I am sure I don’t have to draw your attention to the shameful events in parliament this week. Conservative MP Owen Paterson had been found guilty by the committee on standards (parliament’s conduct committee) of having lobbied ministers on behalf of companies that had paid him consultancy fees amounting to £100,000.
This isn’t just contrary to parliamentary rules. Many members of the public will find it morally reprehensible – I certainly do. But astonishingly, on Wednesday, Boris Johnson instructed Conservative MPs to vote to sideline the committee’s decision, and to set up a phony committee instead to investigate the whole process, letting Owen Paterson off the hook.
I’m glad that, so great was the outcry, by Thursday the proposed new committee had been abandoned, and Owen Paterson had resigned. But what disgraceful conduct by the government – if you don’t like the verdict against one of your mates, you just change the rules.
Parliament began the week with more routine business, with two final days of debate on last week’s budget. I was very pleased to open the debate on Tuesday on behalf of Labour, on the theme of funding for our public services. Despite the chancellor’s boasts, the situation is dire. Schools will only return to the level of funding they received in 2010 in real terms in 2025. Youth services, which have already been stripped back to the bone, suffered their biggest one-off cut in a decade, leaving a £470 million hole in the youth budget. And despite the funding announcements for the NHS, life expectancy among the poorest has fallen and health inequalities have widened – and after the 18 months we’ve just been through, there was no new money for public health, which has suffered a 24% real terms cut in the last five years.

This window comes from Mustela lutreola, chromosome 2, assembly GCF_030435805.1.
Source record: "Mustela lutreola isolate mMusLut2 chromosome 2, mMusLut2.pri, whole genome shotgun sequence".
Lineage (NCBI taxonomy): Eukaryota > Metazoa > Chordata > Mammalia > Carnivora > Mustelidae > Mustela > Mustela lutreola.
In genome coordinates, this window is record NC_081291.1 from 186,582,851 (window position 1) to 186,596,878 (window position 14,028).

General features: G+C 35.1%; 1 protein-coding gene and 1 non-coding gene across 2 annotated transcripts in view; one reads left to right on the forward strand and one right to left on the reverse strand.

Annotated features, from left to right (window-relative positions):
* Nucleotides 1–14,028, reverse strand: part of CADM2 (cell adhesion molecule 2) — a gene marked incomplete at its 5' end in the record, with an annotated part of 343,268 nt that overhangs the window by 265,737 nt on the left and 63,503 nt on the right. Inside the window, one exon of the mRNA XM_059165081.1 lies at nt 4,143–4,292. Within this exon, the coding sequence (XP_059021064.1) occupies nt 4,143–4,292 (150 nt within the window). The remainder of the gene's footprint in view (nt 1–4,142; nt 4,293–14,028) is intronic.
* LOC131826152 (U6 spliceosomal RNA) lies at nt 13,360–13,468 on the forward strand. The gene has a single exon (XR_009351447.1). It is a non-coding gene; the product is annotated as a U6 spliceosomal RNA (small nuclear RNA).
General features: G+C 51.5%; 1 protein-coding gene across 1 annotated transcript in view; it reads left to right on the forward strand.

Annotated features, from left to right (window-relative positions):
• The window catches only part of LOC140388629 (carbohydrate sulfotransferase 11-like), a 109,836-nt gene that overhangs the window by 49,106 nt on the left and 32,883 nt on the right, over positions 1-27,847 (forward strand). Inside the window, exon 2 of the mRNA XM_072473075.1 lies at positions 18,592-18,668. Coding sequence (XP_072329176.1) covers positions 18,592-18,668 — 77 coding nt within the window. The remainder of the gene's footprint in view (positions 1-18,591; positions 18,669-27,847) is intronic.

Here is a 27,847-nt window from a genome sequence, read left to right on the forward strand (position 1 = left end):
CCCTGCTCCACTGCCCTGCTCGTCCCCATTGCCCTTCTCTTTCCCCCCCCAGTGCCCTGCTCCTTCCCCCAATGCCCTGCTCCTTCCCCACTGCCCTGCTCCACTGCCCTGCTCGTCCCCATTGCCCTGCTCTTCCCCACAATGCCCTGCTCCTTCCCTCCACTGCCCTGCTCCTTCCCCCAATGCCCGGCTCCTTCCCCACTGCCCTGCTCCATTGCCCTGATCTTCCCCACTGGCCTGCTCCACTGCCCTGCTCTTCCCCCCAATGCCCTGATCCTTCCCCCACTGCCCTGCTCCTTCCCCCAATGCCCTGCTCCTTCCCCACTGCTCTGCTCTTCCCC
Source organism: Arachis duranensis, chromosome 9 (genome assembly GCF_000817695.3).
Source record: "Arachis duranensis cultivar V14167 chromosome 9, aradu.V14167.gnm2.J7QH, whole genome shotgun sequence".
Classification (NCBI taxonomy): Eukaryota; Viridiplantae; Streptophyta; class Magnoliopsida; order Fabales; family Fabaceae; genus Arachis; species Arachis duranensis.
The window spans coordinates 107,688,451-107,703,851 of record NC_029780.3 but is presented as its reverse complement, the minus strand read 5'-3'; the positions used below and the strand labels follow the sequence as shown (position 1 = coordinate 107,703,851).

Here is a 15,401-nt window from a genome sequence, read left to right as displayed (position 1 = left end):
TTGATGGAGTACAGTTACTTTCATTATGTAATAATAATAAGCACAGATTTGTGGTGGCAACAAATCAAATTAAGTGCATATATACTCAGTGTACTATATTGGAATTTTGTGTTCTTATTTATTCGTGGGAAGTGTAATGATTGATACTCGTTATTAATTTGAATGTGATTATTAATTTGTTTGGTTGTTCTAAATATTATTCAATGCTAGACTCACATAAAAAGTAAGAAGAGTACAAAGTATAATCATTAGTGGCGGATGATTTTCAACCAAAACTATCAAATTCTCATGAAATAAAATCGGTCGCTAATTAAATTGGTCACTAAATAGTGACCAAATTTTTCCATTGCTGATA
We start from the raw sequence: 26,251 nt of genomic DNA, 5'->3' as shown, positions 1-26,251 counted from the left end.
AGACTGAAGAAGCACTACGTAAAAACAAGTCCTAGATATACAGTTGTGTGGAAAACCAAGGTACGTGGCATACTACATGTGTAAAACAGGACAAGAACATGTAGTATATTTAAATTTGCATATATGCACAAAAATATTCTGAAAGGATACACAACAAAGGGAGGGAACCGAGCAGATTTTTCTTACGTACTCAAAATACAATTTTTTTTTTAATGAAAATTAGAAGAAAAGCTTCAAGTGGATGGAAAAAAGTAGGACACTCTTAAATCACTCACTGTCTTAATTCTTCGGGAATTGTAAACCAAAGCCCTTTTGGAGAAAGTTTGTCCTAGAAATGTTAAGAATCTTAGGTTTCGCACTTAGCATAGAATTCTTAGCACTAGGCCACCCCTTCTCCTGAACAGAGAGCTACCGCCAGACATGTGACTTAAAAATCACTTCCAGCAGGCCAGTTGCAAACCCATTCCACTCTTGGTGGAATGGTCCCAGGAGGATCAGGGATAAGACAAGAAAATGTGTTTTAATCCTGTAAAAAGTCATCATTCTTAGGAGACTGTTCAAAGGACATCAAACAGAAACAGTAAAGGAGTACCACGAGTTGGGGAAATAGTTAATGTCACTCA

But the chancellor did manage to hit people with a £3000 increase in their tax bills – at the worst possible time, as energy bills, food prices and fuel costs are all on the rise. Though some did all right out of the budget, thanks to a cut in the tax on bank profits and in the duty on domestic flights. As shadow chancellor Rachel Reeves said, it was a good budget if you were a banker sitting on an internal flight sipping your champagne.
I do find it incredible though that duty on internal flights is being cut in the week of the COP26 climate summit in Glasgow. Surely we should be showing a better example to the world?
Back in Manchester, I was very pleased to be joined by my friend and colleague Wes Streeting MP on a visit to UA92, and then on to a roundtable with Greater Manchester businesses to discuss how we can bring together employers, schools, colleges and universities to ensure that young people are aware of all the great career options open to them, and to help them to make the right choices when they’re deciding what courses they want to study. Wes and I were really energised by our conversations, and very excited at some of the great ideas we heard. Best of all though was meeting some of the UA92 students, who told us about their studies and their aspirations for the future. We were really inspired by their commitment and ambition for what they want to achieve.
Finally, many constituents will have very fond memories of the late Cllr Jane Baugh, whose commitment to the arts and culture, parks, education, and many other issues, made a real difference to the lives of people across Trafford. Jane died just before the first pandemic lockdown, so it’s only now been possible to organise a celebration of her life. This will take place at the Waterside Arts Centre in Sale on Friday 12 November – tickets are free of charge, but if you’d like to attend, you need to book. Details are at: https://watersidearts.org/whats-on/3051-jane-baugh-a-celebration-of-life/. Jane was a great friend and support to me, and I am sure this will be a very special and lovely event.